Don't petition the White House, Use Change.org

Don’t petition the White House, Use Change.org

Nov 18, 2012 Aaron Krager No Comments
Secessionists. I first want to say thank you for finally learning something from history. The last time so many desired to rid themselves of a tyrannical president they declared war on the Union. Thus, your use of a peaceful means through petitions on the White House’s site is commendable. Furthermore, each state now finds themselves represented by a petition and signatures from people possibly wanting to secede from the United States. Texas leads the way with more than 100,000 people asking the White House to address the issue. This is the same state governed by Rick Perry who drummed up his base of supporters with calls for seceding prior to his Republican bid for President. The irony seemed lost on him. Governor Perry is obviously not a viable option to lead the cause. He hardly put up a fight against a weak group seeking his party’s nomination. I also question...
The Country Moved to the Left Last Night

The Country Moved to the Left Last Night

The whole campaign season did not just depend upon the presidential race that finally came to an end last night. Yes, the country voted clearly to give Barack Obama another four years in the White House. He received more than 50 percent of the vote and won handily in the electoral college. Yet, it is what happened down the ballot that shows the nation’s move toward progressive values. It appears that Democrats will pick up a couple seats in the lower chamber but the real change happened on the senatorial level. Voters said no way to Republicans Todd Akin and Richard Mourdock after they attempted to scapegoat women and downplay the trauma of rape and sexual abuse. Furthermore, women won in Massachusetts, North Dakota, Hawaii, and Wisconsin for their first terms. All four of them will be more progressive legislators than their predecessors. In Wisconsin Tammy Baldwin will be the...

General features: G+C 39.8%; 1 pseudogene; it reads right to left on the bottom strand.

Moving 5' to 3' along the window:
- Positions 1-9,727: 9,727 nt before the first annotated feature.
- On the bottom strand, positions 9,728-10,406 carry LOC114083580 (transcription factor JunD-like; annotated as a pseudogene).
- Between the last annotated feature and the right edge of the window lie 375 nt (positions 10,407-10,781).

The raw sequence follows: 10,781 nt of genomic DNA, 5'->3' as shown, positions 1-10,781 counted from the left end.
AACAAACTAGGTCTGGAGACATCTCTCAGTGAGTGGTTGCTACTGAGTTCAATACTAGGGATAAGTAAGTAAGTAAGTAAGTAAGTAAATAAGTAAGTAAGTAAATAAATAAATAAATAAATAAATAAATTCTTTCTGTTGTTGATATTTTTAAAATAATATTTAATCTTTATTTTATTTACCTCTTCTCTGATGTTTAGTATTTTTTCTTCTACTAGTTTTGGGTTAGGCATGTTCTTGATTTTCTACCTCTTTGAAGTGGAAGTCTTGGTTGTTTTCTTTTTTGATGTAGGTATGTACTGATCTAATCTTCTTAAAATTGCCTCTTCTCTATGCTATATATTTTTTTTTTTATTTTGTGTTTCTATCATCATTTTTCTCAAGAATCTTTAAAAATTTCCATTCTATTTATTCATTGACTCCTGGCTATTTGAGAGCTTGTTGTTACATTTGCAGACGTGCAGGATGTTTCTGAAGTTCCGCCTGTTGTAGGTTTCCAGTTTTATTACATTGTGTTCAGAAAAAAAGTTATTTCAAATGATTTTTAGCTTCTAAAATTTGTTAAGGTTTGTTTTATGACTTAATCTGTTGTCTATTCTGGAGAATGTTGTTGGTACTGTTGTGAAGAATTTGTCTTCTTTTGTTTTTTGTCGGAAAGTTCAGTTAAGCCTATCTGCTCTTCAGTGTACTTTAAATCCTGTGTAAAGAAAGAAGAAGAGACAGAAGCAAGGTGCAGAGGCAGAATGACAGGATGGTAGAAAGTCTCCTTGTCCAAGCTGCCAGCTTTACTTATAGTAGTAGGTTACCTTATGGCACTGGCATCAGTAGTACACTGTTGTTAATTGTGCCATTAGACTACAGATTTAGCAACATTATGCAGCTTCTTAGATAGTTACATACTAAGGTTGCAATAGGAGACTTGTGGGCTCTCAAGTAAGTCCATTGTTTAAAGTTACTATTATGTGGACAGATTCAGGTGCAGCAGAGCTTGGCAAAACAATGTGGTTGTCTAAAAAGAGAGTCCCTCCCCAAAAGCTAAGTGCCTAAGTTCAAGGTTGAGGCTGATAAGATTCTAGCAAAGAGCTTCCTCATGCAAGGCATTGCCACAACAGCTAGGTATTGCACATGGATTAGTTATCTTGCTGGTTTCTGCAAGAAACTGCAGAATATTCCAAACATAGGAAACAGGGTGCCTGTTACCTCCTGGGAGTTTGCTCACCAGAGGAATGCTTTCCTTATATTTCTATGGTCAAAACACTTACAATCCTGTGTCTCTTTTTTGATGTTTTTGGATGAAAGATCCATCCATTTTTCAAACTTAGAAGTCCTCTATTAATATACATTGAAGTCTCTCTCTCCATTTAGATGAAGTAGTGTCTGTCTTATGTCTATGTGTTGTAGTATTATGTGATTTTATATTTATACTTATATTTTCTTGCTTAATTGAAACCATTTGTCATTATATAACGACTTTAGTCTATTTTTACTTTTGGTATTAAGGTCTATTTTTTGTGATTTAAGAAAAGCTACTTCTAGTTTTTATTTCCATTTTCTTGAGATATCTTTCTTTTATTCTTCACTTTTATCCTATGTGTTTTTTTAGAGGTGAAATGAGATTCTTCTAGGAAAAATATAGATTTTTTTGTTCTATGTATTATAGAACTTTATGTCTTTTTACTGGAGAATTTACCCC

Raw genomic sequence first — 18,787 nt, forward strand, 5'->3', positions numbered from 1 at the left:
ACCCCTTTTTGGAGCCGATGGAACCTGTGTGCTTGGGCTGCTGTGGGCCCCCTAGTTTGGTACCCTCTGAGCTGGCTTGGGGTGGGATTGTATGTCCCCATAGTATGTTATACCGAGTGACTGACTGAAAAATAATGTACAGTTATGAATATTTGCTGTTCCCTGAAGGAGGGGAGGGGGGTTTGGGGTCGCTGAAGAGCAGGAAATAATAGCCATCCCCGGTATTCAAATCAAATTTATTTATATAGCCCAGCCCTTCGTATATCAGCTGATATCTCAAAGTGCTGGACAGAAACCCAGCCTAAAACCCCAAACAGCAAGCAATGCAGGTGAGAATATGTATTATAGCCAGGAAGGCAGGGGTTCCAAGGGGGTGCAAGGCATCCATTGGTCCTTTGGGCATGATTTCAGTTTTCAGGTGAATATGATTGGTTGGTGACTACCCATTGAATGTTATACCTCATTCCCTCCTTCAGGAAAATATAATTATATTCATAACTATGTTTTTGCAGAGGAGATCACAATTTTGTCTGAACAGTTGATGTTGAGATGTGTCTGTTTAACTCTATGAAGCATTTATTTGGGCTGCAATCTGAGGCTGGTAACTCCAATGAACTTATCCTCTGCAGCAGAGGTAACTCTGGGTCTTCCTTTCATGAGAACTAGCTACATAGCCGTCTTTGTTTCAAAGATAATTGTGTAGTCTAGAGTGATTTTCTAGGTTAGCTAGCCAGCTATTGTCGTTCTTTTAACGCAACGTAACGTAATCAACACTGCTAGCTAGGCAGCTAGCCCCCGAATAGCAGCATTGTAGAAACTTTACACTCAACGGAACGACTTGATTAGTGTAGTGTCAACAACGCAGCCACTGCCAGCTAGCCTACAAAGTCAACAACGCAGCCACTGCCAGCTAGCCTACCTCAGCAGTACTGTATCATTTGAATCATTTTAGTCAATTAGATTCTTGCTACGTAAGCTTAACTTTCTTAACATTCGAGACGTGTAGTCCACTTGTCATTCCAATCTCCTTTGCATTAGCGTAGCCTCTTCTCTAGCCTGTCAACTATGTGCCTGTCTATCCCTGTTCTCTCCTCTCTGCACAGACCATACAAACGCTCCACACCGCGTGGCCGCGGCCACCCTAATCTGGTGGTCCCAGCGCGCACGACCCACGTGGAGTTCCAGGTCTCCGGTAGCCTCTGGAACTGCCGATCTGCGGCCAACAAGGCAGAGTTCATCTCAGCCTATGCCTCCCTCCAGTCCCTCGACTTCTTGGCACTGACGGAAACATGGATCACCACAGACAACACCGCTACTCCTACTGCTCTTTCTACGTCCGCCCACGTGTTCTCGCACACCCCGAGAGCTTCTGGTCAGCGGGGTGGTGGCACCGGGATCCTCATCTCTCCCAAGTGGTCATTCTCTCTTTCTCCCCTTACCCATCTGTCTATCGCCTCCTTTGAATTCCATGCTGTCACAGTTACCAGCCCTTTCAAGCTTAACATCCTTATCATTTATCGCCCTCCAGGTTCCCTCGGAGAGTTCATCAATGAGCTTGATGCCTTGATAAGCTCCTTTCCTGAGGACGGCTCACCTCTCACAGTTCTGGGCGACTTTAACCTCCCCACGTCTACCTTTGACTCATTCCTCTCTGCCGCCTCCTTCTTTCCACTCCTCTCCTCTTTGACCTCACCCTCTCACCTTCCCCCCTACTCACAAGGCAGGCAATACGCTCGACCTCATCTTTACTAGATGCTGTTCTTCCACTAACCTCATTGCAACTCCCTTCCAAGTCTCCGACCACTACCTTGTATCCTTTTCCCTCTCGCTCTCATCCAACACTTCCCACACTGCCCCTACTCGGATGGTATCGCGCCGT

Republicans, Rape, Life, and Control of Women

Republicans, Rape, Life, and Control of Women

Oct 24, 2012 Aaron Krager No Comments
During last night’s Indiana Senate debate the Republican candidate, Richard Mourdock, did more than stick his foot in his mouth. I believe life begins at conception. The only exception I have for to have an abortion is in the case of the life of the mother. I struggled with myself for a long time but I came to realize life is that gift from God, even when life begins in that horrible situation of rape. It is something that God intended to happen. Mourdock joined a club made exclusively of Republicans but a club that seems to be growing as the November election nears. Illinois Congressman Joe Walsh made a reprehensible comment about exceptions for the life of the mother following his debate. “There is no such exception. With modern technology and science, you can’t find one instance.” Complete crap as this woman explains. Of course who can forget Missouri...

Politics of the separation of church and state

Oct 26, 2010 Aaron Krager No Comments